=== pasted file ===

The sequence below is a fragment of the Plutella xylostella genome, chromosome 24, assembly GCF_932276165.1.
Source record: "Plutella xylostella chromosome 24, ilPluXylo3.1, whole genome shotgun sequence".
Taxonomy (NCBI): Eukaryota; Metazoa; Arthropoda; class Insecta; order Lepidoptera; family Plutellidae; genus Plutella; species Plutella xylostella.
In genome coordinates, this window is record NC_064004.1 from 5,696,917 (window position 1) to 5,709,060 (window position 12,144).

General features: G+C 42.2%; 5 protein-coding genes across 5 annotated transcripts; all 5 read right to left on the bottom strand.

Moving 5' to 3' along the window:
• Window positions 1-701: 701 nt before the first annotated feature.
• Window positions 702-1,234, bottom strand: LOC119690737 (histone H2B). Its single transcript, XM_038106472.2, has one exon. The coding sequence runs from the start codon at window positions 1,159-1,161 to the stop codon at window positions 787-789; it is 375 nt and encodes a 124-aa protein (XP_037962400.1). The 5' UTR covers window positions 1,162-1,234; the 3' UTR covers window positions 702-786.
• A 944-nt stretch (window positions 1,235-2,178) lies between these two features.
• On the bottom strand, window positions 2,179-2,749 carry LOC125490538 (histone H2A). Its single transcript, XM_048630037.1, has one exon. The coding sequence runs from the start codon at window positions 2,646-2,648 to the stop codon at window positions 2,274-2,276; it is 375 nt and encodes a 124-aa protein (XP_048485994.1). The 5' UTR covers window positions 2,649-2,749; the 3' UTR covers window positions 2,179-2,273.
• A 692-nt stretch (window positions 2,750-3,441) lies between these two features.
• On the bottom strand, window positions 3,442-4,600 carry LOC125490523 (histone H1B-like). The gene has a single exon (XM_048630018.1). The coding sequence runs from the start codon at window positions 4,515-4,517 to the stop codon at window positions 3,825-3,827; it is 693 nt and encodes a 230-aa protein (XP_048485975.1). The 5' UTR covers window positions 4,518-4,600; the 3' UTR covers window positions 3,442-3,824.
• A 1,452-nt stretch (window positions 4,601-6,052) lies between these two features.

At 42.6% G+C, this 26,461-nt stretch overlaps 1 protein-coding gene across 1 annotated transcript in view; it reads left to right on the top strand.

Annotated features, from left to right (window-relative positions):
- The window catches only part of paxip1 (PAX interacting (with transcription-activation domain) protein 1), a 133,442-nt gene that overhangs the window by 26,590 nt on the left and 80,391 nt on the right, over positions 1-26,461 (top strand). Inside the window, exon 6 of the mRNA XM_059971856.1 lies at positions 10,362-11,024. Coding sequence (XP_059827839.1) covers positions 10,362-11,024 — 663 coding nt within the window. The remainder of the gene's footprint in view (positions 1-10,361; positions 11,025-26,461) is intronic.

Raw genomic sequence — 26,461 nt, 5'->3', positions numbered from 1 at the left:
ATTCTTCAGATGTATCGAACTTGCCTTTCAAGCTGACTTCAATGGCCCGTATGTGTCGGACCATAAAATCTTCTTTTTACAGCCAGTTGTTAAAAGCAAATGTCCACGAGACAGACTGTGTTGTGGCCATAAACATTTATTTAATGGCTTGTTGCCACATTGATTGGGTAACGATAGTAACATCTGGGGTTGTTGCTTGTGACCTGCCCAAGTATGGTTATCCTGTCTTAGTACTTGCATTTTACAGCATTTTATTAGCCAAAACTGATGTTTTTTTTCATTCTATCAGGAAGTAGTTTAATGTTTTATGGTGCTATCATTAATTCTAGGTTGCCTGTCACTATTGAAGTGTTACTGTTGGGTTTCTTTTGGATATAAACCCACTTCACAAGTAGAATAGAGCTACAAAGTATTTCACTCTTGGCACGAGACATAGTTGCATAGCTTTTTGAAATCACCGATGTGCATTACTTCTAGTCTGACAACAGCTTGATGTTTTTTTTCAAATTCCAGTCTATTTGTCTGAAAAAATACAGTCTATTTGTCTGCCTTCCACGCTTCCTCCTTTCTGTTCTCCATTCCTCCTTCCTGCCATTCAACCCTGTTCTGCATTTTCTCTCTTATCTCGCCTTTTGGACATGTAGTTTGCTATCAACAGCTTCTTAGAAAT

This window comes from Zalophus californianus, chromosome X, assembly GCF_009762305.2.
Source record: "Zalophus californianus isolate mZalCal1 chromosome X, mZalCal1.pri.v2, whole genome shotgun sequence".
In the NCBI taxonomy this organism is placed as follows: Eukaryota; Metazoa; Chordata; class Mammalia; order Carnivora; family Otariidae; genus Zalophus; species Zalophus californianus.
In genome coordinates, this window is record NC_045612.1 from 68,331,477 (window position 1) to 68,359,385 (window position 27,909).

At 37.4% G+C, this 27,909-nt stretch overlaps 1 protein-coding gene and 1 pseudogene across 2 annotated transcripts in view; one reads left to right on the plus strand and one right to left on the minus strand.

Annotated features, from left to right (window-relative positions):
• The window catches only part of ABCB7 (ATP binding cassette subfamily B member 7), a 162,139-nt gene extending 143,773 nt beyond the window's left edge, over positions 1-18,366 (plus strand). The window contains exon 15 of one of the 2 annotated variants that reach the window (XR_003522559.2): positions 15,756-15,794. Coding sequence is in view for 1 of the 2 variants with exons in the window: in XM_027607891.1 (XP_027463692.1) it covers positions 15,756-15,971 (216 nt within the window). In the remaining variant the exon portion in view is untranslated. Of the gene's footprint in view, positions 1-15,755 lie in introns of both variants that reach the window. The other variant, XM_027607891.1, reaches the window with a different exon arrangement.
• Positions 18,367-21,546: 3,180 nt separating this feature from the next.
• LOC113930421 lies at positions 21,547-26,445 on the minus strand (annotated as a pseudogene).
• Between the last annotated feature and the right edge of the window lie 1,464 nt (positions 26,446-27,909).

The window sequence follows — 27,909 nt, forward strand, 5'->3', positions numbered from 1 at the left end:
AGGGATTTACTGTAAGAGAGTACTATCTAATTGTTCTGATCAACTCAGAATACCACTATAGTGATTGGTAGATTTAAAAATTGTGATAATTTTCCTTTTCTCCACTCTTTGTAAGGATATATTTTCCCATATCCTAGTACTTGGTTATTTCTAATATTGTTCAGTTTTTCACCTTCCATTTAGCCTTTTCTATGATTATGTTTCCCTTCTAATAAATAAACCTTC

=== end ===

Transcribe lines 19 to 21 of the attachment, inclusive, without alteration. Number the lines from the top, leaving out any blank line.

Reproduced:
This window comes from Zalophus californianus, chromosome X, assembly GCF_009762305.2.
Source record: "Zalophus californianus isolate mZalCal1 chromosome X, mZalCal1.pri.v2, whole genome shotgun sequence".
In the NCBI taxonomy this organism is placed as follows: Eukaryota; Metazoa; Chordata; class Mammalia; order Carnivora; family Otariidae; genus Zalophus; species Zalophus californianus.